# Identifying and Expressing Solutions to Systems of Equations

Now that we have several methods for solving systems of equations, we can use the methods to identify inconsistent systems. Recall that an **inconsistent system** consists of parallel lines that have the same slope but different [latex]y[/latex] -intercepts. They will never intersect. When searching for a solution to an inconsistent system, we will come up with a false statement, such as [latex]12=0[/latex].

### Example 8: Solving an Inconsistent System of Equations

Solve the following system of equations.[latex]\begin{array}{l}\text{ }x=9 - 2y\hfill \\ x+2y=13\hfill \end{array}[/latex]

### Solution

We can approach this problem in two ways. Because one equation is already solved for [latex]x[/latex], the most obvious step is to use substitution.[latex]\begin{array}{l}x+2y=13\hfill \\ \left(9 - 2y\right)+2y=13\hfill \\ 9+0y=13\hfill \\ 9=13\hfill \end{array}[/latex]

Clearly, this statement is a contradiction because [latex]9\ne 13[/latex]. Therefore, the system has no solution.
The second approach would be to first manipulate the equations so that they are both in slope-intercept form. We manipulate the first equation as follows.
[latex]\begin{array}{l}\text{ }x=9 - 2y\hfill \\ 2y=-x+9\hfill \\ \text{ }y=-\frac{1}{2}x+\frac{9}{2}\hfill \end{array}[/latex]

We then convert the second equation expressed to slope-intercept form.
[latex]\begin{array}{l}x+2y=13\hfill \\ \text{ }2y=-x+13\hfill \\ \text{ }y=-\frac{1}{2}x+\frac{13}{2}\hfill \end{array}[/latex]

Comparing the equations, we see that they have the same slope but different *y*-intercepts. Therefore, the lines are parallel and do not intersect.

[latex]\begin{array}{l}\begin{array}{l}\\ y=-\frac{1}{2}x+\frac{9}{2}\end{array}\hfill \\ y=-\frac{1}{2}x+\frac{13}{2}\hfill \end{array}[/latex]

### Analysis of the Solution

Writing the equations in slope-intercept form confirms that the system is inconsistent because all lines will intersect eventually unless they are parallel. Parallel lines will never intersect; thus, the two lines have no points in common. The graphs of the equations in this example are shown in Figure 8.**Figure 8**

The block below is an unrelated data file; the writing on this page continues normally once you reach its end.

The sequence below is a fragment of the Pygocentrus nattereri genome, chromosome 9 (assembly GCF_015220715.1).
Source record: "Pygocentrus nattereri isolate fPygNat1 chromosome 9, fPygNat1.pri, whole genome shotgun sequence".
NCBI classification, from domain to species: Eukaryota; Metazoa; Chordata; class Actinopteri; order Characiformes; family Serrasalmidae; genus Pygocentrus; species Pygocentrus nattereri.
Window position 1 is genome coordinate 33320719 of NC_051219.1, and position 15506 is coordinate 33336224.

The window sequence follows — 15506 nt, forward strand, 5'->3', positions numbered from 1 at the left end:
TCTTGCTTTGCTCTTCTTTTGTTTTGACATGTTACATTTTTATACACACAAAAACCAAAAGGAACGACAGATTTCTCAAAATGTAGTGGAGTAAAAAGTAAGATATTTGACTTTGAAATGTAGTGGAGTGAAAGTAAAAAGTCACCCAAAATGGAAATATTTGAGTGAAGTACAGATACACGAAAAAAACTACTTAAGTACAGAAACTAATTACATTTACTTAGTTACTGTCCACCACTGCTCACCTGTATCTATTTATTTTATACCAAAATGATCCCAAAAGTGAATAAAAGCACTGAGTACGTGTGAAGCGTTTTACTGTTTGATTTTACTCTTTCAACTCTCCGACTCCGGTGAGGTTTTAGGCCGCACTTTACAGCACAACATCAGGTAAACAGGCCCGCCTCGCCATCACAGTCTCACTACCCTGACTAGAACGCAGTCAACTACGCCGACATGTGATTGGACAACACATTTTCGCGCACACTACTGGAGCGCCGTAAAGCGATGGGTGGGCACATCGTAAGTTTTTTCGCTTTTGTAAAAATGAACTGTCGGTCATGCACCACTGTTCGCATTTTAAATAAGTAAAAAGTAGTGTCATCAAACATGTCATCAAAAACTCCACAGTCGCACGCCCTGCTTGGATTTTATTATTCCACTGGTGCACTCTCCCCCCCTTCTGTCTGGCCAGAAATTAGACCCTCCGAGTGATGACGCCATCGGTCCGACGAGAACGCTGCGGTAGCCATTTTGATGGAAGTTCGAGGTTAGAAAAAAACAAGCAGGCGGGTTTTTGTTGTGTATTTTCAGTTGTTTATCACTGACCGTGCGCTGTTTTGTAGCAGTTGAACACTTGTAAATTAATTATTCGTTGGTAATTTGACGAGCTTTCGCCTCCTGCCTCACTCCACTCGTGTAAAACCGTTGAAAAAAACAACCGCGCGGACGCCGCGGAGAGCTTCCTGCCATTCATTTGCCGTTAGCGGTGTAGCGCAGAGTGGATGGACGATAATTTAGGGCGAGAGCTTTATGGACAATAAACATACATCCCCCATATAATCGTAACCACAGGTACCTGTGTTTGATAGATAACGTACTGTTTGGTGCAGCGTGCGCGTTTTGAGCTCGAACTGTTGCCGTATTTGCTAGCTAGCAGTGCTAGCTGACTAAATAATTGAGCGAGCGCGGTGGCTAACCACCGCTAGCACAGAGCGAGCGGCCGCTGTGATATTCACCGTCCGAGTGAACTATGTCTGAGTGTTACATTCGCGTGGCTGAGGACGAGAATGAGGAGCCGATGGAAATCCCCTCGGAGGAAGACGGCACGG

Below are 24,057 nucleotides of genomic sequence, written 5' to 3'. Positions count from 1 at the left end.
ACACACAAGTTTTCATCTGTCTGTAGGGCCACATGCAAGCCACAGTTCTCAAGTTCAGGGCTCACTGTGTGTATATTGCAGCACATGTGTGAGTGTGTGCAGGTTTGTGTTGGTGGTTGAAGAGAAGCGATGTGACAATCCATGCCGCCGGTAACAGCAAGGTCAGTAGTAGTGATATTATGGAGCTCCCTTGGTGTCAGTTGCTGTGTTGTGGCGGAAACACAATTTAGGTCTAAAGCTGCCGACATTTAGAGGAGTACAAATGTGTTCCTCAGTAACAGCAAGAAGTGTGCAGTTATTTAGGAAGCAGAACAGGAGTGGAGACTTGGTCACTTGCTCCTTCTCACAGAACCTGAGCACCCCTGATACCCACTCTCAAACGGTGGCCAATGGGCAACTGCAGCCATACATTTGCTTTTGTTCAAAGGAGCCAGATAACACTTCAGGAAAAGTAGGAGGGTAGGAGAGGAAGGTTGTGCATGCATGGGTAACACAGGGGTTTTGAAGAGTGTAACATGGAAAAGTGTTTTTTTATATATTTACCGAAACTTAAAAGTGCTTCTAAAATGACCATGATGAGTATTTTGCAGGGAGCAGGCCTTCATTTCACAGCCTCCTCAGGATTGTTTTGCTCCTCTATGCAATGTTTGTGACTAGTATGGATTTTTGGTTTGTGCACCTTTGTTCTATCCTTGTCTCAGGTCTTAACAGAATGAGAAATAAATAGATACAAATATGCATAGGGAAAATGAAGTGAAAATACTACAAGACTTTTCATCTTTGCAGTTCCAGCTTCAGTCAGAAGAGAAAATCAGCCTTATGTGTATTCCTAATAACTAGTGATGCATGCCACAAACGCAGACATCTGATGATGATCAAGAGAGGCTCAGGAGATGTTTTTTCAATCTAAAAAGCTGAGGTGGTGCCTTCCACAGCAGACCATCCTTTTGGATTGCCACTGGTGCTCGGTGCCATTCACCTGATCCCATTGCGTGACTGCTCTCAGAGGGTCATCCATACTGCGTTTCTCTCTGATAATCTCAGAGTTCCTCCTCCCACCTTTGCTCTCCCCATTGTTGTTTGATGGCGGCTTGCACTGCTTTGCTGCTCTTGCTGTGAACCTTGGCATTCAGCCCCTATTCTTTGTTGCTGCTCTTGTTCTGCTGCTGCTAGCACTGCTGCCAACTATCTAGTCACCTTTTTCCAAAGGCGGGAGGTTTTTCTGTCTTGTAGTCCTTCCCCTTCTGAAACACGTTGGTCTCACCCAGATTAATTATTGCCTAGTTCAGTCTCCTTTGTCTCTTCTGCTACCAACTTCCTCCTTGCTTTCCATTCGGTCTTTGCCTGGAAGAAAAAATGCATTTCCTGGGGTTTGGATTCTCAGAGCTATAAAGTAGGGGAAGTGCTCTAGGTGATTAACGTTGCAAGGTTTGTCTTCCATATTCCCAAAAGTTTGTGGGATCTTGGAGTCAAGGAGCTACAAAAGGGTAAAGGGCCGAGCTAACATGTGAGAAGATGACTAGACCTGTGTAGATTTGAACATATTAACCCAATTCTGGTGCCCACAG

### Try It 6

Solve the following system of equations in two variables.[latex]\begin{array}{l}2y - 2x=2\\ 2y - 2x=6\end{array}[/latex]

Solution
## Expressing the Solution of a System of Dependent Equations Containing Two Variables

Recall that a**dependent system**of equations in two variables is a system in which the two equations represent the same line. Dependent systems have an infinite number of solutions because all of the points on one line are also on the other line. After using substitution or addition, the resulting equation will be an identity, such as [latex]0=0[/latex].

### Example 9: Finding a Solution to a Dependent System of Linear Equations

Find a solution to the system of equations using the**addition method**.

[latex]\begin{array}{c}x+3y=2\\ 3x+9y=6\end{array}[/latex]

### Solution

With the addition method, we want to eliminate one of the variables by adding the equations. In this case, let’s focus on eliminating [latex]x[/latex]. If we multiply both sides of the first equation by [latex]-3[/latex], then we will be able to eliminate the [latex]x[/latex] -variable.[latex]\begin{array}{l}\text{ }x+3y=2\hfill \\ \left(-3\right)\left(x+3y\right)=\left(-3\right)\left(2\right)\hfill \\ \text{ }-3x - 9y=-6\hfill \end{array}[/latex]

Now add the equations.
[latex]\begin{array} \hfill−3x−9y=−6 \\ \hfill+3x+9y=6 \\ \hfill \text{_____________} \\ \hfill 0=0 \end{array}[/latex]

We can see that there will be an infinite number of solutions that satisfy both equations.### Analysis of the Solution

If we rewrote both equations in the slope-intercept form, we might know what the solution would look like before adding. Let’s look at what happens when we convert the system to slope-intercept form.[latex]\begin{array}{l}\text{ }x+3y=2\hfill \\ \text{ }3y=-x+2\hfill \\ \text{ }y=-\frac{1}{3}x+\frac{2}{3}\hfill \\ 3x+9y=6\hfill \\ \text{ }9y=-3x+6\hfill \\ \text{ }y=-\frac{3}{9}x+\frac{6}{9}\hfill \\ \text{ }y=-\frac{1}{3}x+\frac{2}{3}\hfill \end{array}[/latex]

See Figure 9. Notice the results are the same. The general solution to the system is [latex]\left(x, -\frac{1}{3}x+\frac{2}{3}\right)[/latex].
**Figure 9**

### Try It 7

Solve the following system of equations in two variables.[latex]\begin{array}{l}\begin{array}{l}\\ \text{ }\text{}\text{}y - 2x=5\end{array}\hfill \\ -3y+6x=-15\hfill \end{array}[/latex]

Solution

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